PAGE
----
Here’s a dark side of why it’s important to make the truth real.
So what happens when you’re just heard to preach simple moralism: ‘Be a good husband, love your children, pay your taxes, be generous, help the poor’? First (most obvious), the non-believer doesn’t hear the gospel of grace; second, those who respond and heed the preacher’s words may appear more honest, generous and kind; but they’re doing it for the wrong reasons. What do I mean?
There is a distinction Keller makes (citing Jonathan Edwards) between Common Virtue and True Virtue. Common Virtue, Edwards believes is one way God restrains evil in the world. God uses our sinful motivations to live moral lives as a way of restraining evil itself.
But what is the main reason we are dishonest? Why do we lie? Almost always-it is out of fear or pride. So in Common Virtue, you have not done anything to root out the fundamental causes of evil. In ‘common honesty’ you have restrained the heart, but not changed the heart. You are doing an ingenious form of judo on yourself (Judo depends on using the enemy’s forward motion against him). You have ‘jury-rigged’ your heart so that the basic causes of dishonesty are being used to make yourself honest.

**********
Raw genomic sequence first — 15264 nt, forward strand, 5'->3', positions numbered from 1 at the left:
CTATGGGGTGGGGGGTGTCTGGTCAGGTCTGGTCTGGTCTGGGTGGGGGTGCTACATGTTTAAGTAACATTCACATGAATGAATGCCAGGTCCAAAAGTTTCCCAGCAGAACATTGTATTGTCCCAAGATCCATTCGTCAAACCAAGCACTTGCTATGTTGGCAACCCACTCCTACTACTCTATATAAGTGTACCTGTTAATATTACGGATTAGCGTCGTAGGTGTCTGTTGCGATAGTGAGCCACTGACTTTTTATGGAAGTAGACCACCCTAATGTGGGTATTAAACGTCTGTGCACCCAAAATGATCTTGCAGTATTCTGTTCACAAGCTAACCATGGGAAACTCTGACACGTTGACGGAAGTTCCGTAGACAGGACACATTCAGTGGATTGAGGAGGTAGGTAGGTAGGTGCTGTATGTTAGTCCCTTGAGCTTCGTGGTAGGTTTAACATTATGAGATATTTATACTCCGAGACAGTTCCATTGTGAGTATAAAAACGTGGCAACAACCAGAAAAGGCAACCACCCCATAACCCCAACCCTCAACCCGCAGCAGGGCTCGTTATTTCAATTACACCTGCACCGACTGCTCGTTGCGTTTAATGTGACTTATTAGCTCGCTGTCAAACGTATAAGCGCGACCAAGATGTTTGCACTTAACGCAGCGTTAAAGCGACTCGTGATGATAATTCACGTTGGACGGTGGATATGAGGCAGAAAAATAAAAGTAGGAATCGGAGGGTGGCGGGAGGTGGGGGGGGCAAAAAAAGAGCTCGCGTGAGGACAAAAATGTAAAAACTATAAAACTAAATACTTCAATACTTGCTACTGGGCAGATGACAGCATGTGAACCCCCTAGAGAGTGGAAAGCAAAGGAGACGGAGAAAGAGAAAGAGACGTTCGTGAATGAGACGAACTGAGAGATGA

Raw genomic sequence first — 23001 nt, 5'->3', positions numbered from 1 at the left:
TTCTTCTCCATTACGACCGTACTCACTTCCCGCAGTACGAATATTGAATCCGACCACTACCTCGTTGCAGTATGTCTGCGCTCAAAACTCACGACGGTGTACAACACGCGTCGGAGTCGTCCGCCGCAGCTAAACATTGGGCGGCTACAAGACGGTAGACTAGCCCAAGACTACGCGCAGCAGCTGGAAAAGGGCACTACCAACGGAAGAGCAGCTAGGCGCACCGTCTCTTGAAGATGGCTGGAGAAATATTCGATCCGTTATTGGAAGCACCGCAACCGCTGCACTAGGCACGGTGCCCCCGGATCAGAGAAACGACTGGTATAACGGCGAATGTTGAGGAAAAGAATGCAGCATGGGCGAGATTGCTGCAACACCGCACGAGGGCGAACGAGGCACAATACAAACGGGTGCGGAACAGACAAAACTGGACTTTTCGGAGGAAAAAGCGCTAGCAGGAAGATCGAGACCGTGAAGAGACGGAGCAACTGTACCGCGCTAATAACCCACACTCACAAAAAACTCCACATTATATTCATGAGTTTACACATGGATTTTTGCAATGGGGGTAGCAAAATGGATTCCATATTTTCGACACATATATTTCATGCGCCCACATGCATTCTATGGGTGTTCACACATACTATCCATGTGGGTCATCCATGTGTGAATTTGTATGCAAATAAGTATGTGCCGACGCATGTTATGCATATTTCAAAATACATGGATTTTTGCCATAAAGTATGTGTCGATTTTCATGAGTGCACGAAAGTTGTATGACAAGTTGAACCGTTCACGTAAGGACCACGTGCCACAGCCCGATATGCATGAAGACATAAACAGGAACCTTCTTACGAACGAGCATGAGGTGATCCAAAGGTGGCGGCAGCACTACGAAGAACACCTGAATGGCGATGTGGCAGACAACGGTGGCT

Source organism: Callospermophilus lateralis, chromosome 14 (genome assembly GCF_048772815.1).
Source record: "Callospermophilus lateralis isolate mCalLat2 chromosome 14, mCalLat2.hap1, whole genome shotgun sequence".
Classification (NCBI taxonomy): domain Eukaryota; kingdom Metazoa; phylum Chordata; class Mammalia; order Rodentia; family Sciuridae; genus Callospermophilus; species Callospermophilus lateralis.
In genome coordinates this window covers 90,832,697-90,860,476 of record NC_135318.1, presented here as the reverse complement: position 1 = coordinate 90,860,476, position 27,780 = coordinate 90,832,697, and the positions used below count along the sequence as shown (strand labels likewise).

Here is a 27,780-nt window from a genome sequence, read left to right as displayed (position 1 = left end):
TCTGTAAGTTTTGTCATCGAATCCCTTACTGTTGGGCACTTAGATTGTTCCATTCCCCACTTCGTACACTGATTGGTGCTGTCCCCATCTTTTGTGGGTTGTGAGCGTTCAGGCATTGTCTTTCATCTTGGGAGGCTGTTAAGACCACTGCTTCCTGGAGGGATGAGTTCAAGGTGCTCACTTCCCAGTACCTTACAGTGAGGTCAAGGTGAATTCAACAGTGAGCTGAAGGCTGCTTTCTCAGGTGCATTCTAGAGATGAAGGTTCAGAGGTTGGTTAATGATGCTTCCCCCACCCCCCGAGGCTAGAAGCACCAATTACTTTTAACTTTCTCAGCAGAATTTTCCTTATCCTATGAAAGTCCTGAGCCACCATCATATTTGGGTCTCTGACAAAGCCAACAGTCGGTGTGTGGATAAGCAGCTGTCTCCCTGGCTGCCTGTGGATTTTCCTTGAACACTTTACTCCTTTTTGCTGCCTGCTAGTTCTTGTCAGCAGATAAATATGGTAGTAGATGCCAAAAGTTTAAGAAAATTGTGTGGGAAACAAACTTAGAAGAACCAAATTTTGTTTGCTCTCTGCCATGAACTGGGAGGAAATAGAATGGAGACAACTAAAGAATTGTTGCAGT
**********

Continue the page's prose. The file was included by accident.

But this is quite a fragile condition. At some point you will find that honesty is not practical nor humiliating and so you will not do it. Then you will be shocked. You will say, ‘I was not raised to do such a thing!’ But the reason you did, was that all your life, through the sermons and moral training you had, you were nurturing the roots of sin within your moral life. This is true whether you grow up in a liberal-moral environment or a conservative-moral environment. The roots of evil are alive and well and protected underneath your moral-behavior progress. And some day they erupt and show themselves and we are shocked.
You see this all the time, when otherwise decent people are suddenly exposed in a scandal, shocking even by their own standards.